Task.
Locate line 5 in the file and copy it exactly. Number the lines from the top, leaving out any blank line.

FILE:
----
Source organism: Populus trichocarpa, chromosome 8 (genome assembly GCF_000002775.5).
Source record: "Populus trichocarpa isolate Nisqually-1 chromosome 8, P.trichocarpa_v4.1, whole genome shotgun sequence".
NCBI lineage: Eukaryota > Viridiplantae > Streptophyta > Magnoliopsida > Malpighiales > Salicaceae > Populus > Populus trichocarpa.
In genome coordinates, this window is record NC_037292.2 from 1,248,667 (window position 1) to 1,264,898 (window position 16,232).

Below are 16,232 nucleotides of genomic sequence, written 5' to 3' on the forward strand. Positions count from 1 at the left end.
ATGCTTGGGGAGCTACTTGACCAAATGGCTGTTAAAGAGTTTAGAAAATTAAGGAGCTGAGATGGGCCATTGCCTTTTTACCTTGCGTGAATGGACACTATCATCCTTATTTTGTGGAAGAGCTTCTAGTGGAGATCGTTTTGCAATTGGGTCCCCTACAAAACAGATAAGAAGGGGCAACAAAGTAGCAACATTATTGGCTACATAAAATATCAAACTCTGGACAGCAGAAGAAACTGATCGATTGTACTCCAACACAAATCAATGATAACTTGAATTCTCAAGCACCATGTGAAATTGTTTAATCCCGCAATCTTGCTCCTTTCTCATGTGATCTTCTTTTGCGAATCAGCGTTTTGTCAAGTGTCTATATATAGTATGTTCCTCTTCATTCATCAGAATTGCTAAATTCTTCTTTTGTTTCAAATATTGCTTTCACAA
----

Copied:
Below are 16,232 nucleotides of genomic sequence, written 5' to 3' on the forward strand. Positions count from 1 at the left end.